It is clear that our statute requires the relator to be physically present in the demanding State on or about the date of the alleged offense, constructive presence not being sufficient.

This requirement of physical presence raises a particularly perplexing question in a case of this nature. For the crime of abandonment or nonsupport involves an act of omission rather than commission and is held to be committed where the act should have been done. (State v. Yocum, 182 Ind. 478.) Thus, physical presence in the demanding State is not necessary for the perpetration of the crime, yet under our Fugitive From Justice Act physical presence of the accused in the demanding State is essential in order to allow extradition.

It was this type of situation which prompted the legislatures of some forty States, including the State of Indiana, to enact remedial legislation patterned in some manner upon the Uniform Criminal Extradition Act. Section 6 of that act provides: "The Governor of this state may also surrender, on demand of the Executive Authority of any other state, any person in this state charged in such other state in the manner provided in Section 3 with committing an act in this state, or in a third state, intentionally resulting in a crime in the state whose Executive Authority is making the demand, and the provisions of this act not otherwise inconsistent, shall apply to such cases, even though the accused was not in that state at the time of the commission of the crime, and has not fled therefrom." Handbook of the National Conference of Commissioners on Uniform State Laws, page 322 (1936). The legislature of this State has been urged to adopt a similar section but to date no action has been forthcoming. See Harno, "Some Needed Changes," 1953 Law Forum, 425, 430.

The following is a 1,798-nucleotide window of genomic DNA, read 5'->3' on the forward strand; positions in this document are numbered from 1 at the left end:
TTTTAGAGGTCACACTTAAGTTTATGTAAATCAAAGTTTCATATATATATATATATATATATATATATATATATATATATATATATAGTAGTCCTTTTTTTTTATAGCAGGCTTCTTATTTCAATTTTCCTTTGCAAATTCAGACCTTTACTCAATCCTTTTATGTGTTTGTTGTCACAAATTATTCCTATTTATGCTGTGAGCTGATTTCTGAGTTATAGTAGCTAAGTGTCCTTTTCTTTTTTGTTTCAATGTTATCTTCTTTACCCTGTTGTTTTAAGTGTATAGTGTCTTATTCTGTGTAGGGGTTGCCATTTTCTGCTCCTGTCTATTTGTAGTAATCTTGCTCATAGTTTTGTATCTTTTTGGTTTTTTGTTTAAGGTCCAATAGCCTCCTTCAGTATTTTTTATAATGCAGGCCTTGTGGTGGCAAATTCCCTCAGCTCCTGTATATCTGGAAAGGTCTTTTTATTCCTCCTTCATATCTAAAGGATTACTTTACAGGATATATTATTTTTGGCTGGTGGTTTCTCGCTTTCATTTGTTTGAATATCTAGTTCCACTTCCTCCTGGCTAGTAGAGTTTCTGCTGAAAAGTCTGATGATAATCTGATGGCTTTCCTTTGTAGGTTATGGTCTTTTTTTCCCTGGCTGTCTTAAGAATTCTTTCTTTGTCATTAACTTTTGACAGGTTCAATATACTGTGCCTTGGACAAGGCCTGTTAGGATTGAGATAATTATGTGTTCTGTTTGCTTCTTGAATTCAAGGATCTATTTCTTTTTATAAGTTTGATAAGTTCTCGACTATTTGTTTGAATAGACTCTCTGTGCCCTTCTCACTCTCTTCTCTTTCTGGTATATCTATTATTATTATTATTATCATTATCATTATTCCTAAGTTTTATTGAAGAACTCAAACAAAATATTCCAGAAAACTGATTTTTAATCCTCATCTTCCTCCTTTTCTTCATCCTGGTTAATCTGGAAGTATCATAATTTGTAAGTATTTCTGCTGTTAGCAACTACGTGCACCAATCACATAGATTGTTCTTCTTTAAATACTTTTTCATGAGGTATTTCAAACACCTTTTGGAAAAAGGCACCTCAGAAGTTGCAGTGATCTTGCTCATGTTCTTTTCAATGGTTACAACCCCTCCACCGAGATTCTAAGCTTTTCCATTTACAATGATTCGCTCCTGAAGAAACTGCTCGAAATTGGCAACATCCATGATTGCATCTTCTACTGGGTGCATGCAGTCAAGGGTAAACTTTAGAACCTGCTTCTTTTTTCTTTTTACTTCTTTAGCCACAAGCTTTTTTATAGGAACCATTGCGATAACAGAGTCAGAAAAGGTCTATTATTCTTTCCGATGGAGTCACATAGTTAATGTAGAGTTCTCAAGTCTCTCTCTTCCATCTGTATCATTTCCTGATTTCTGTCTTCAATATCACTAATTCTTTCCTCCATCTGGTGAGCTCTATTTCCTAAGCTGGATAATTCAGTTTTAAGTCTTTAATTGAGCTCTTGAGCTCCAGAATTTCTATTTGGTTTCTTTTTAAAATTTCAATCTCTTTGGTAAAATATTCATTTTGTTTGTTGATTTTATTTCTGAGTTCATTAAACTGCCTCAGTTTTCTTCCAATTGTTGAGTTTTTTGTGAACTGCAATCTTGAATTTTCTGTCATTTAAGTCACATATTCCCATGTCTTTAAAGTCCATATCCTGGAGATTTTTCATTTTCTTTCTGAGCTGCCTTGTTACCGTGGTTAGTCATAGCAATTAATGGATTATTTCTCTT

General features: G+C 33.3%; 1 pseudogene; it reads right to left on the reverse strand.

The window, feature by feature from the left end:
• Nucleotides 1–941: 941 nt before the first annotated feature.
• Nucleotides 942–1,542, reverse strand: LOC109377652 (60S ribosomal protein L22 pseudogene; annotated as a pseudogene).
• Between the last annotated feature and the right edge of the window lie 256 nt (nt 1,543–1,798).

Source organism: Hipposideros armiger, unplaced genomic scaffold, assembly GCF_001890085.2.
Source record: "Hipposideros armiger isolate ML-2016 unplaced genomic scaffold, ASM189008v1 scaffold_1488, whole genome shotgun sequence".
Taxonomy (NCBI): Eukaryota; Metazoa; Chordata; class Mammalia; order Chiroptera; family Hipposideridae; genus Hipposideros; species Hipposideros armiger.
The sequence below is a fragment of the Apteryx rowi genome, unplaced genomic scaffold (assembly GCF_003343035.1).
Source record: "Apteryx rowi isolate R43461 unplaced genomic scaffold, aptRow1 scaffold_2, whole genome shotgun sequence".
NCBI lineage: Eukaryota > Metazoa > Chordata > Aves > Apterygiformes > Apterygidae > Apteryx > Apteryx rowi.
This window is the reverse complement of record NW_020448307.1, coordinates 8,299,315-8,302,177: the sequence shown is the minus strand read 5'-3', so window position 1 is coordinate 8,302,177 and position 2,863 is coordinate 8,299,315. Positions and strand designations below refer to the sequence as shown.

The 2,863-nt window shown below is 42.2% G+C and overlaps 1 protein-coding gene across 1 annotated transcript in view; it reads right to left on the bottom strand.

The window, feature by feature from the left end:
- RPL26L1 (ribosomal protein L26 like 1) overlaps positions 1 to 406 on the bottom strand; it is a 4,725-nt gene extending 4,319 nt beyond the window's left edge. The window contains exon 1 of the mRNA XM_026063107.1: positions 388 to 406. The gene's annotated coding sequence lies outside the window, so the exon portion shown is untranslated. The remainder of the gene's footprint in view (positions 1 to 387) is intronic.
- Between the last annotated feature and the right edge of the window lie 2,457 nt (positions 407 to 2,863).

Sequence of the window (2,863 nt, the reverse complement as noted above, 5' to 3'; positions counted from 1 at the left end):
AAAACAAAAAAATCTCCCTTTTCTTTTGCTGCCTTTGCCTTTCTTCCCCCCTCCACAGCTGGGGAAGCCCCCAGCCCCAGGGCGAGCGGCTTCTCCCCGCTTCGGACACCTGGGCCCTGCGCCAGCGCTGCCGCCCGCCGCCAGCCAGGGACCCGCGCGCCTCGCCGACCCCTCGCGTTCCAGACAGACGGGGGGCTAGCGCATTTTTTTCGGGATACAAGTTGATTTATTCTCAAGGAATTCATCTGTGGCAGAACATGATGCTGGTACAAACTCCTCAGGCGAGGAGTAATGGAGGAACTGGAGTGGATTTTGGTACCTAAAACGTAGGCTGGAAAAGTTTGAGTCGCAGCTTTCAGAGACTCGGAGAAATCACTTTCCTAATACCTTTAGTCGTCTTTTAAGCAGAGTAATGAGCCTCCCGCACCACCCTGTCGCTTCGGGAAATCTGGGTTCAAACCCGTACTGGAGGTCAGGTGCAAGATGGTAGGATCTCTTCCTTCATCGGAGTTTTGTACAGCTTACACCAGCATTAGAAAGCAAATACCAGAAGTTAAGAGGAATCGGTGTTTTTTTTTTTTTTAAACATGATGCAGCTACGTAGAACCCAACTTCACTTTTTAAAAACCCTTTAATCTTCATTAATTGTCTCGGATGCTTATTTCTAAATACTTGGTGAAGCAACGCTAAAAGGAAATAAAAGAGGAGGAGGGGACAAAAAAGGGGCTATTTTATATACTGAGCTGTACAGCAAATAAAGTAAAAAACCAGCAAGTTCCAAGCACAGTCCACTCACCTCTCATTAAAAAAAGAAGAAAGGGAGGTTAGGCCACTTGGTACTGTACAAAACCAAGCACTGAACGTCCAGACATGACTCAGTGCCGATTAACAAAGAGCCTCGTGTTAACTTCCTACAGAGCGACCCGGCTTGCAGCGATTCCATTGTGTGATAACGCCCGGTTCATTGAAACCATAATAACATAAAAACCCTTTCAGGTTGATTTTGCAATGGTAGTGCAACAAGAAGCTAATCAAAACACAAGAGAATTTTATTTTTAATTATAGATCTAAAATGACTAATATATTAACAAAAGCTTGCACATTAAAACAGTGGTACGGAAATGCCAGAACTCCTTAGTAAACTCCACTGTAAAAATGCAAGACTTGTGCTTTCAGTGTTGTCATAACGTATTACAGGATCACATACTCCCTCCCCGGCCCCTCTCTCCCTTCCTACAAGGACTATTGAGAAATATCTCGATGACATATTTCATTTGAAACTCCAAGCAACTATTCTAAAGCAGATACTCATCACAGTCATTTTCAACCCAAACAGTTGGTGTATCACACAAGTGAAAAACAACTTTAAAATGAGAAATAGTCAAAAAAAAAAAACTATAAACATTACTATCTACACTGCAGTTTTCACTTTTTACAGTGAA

The general rule in Illinois, and of the majority of other States when their statutes were similar to that of this State, is that if the accused can show he was not physically present in the demanding State on or about the date of the alleged criminal offense, he is not a "fugitive from justice" and may secure his release through habeas corpus. (People ex rel. Gansler v. Meyering, 352 Ill. 314; People ex rel. Randolph v. Meyering, 348 Ill. 17.) Of the many decisions of other jurisdictions which we have examined, we have found but one instance where it was held in a case like this that extradition could be had even though the relator was not physically present in the demanding State. (Ex parte Gornostayoff, 113 Cal.App. 255.) The court did not give any reasons for its decision, and California later adopted the Uniform Criminal Extradition Act.

There has been one recognized exception to the strict Illinois rule, however. It has been held that even if it is shown that the person charged was not physically present in the demanding State on the date alleged in the indictment or complaint, still, if the evidence tends to show that the offense was committed at another time, and the accused was present in the demanding State at the time when it was committed, he may be extradited. (People ex rel. Strobel v. Mulcahy, 390 Ill. 233; People ex rel. Thompson v. Lonie, 374 Ill. 322; People ex rel. Moore v. Wirz, 349 Ill. 80.) In the Wirz case, this court said at page 82: "The prosecution is not, however, confined to the precise date alleged in the indictment as the date of the commission of the crime but may prove the true date on which the offense actually occurred. While the evidence is that the person charged with the offense was not within the State on the date it was alleged to have been committed, yet if the evidence tends to show that the offense was committed at another time and that the person charged was actually within the State at the time it was committed he would not be relieved from extradition." The crime charged is a continuing offense, and the date alleged in the complaint is immaterial so long as the proof shows that the offense was committed within the time covered by the Statute of Limitations. See People ex rel. Randolph v. Meyering, 348 Ill. 17, 19. Indiana statutory law provides a five-year limitation upon the prosecution of felonies of this nature. Burns Indiana Statute, Criminal Code, sec. 9-304.